Post-secondary campuses greet PC funding plan with mix of acceptance and fear


As the Progressive Conservatives unveil their plan to significantly tie university and college funding to performance, Ottawa’s post-secondary campuses are reacting to the provincial budget with a mixture of acceptance and fear.


In last week’s budget, the PCs pledged to negotiate new agreements with 45 post-secondary institutions by the end of next March to make the province a “national leader” in outcomes-based funding.

The province says only a small proportion of funding has been linked to institutional performance in recent years —1.4 per cent for universities and 1.2 per cent for colleges — but that will go up to 60 per cent in the next five years.

And while university administrators in Ottawa are on board with the plan, among academics, there’s both concern and dissent.

Schools say they are ready 

The PC government says the first year of the new agreements will tie 25 per cent of funding to outcomes, and that proportion will rise annually until 2024-25.

Ten metrics have been selected to to evaluate post-secondary performance that “recognize institutions’ individual strengths and mandates,” and focus on community impact, said Stephanie Rea, spokesperson for the ministry of training, colleges and universities.

Graduation and employment rates are already used to gauge performance.

“Ontario’s government is putting students first by ensuring publicly-assisted colleges and universities offer programs that are aligned with labour market demands,” Rea said.

Algonquin College President Cheryl Jensen says she welcomes the plan for funding for Ontario colleges and universities to be tied to ‘performance outcomes’ (Roger Dubois/CBC)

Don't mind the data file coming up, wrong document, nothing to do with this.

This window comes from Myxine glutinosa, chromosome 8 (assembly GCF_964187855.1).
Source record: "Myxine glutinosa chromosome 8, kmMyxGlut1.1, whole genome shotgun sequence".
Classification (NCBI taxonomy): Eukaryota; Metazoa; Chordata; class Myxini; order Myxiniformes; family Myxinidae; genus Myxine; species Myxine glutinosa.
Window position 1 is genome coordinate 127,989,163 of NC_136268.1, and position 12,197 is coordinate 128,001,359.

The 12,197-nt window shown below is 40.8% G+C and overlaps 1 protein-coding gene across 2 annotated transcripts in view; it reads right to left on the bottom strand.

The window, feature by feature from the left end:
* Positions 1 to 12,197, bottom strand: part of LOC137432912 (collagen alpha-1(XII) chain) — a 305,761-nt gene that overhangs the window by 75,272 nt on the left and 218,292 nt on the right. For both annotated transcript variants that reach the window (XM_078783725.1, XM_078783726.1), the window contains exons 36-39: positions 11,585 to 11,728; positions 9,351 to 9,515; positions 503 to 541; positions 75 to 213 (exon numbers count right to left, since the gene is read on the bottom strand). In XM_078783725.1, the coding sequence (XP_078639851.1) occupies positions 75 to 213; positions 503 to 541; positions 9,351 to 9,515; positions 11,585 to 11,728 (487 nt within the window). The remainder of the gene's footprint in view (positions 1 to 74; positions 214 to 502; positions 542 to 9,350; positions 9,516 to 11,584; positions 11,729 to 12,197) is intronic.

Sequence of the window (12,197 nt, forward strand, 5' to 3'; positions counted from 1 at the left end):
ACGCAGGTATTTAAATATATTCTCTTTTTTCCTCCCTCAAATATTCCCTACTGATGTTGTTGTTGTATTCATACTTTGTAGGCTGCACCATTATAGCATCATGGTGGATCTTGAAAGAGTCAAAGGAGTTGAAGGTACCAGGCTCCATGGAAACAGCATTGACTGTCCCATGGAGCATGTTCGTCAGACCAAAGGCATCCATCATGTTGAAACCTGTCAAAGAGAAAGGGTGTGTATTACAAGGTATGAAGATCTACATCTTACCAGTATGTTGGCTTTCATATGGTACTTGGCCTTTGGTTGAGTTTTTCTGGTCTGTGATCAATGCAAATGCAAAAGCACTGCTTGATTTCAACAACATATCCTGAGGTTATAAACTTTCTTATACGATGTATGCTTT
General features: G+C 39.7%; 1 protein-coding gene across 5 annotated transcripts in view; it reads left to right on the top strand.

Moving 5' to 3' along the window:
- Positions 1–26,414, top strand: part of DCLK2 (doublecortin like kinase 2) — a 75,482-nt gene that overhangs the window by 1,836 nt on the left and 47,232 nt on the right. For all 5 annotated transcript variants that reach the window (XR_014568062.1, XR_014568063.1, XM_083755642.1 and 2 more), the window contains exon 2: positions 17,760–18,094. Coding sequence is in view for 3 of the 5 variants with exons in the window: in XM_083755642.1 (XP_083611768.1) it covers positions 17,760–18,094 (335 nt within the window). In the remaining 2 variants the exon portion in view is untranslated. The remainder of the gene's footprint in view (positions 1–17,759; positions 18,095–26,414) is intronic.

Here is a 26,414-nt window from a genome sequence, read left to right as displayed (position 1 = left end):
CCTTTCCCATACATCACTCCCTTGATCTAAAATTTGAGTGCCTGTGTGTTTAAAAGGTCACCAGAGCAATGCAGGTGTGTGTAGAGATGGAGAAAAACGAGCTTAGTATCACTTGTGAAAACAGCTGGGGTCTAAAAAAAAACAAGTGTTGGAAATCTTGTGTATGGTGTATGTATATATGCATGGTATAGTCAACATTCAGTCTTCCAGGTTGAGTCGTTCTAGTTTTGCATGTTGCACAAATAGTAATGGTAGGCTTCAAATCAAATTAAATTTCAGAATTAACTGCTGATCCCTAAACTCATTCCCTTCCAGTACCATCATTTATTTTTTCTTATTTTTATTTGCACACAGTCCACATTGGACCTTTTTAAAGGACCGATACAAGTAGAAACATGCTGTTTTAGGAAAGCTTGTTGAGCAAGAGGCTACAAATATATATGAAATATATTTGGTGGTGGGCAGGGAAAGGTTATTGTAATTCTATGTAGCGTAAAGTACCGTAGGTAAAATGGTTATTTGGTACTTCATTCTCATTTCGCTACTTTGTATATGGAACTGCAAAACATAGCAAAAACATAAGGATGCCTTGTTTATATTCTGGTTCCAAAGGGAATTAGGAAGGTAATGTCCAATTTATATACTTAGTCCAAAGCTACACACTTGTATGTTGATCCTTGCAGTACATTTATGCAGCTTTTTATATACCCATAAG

Local administrators at Ottawa’s post-secondary institutions say they are ready to prove their worth.

“Any organization that depends on some level of provincial funding should always be accountable for that funding,” said Algonquin College president Cheryl Jensen. 

Jensen said the college has already made a student’s employability after graduation a top priority by focusing on apprenticeships, and called the budget a “good one” for her college. 

The University of Ottawa declined an interview request, but in an April 12 tweet said that the institution, “shares the government’s goal to make Ontario open for business.”

Carleton University shared similar sentiments. 

“Like the province, we are committed to financial sustainability,” said university president Benoit-Antoine Bacon in an email. “We are committed to giving our students what they need and deserve.”

Bacon said that his school’s objectives and values already align with the government’s expectations. He said the school already focuses on experiential learning, skills, graduate employment, research funding and overall impact on the local community.

‘It just shows that this government is not aware of what happens in universities, whatsoever,’ said Carleton University sociology professor Pum van Veldhoven. (Stu Mills/CBC)

‘We’re supposed to be a public good’

However Pum van Veldhoven, a sociology professor at Carleton, said Premier Doug Ford’s budget interferes with the university’s academic freedom.

“Unless you teach them what we would like you to teach, you’re not going to get our funding dollars — that’s what he is saying,” she said.

“It just shows that this government is not aware of what happens in universities, whatsoever.”

If education, post-secondary education truly is a public good, then this is entirely wrong.

– Root Gorelick

Root Gorelick, a biology professor and president of the Carleton University Academic Staff Association (CUASA), said that in the past provincial governments had at least talked to groups like CUASA before making such “radical” decisions.

He worried that tying provincial funding to performance metrics — which he said still remain unclear — could be used as a “stick” to keep post-secondary institutions in line.

“We’re supposed to be a public good. We’re supposed to be looking toward supporting critical thinking, supporting future generations,” said Gorelick.

“If education, post-secondary education truly is a public good, then this is entirely wrong.”


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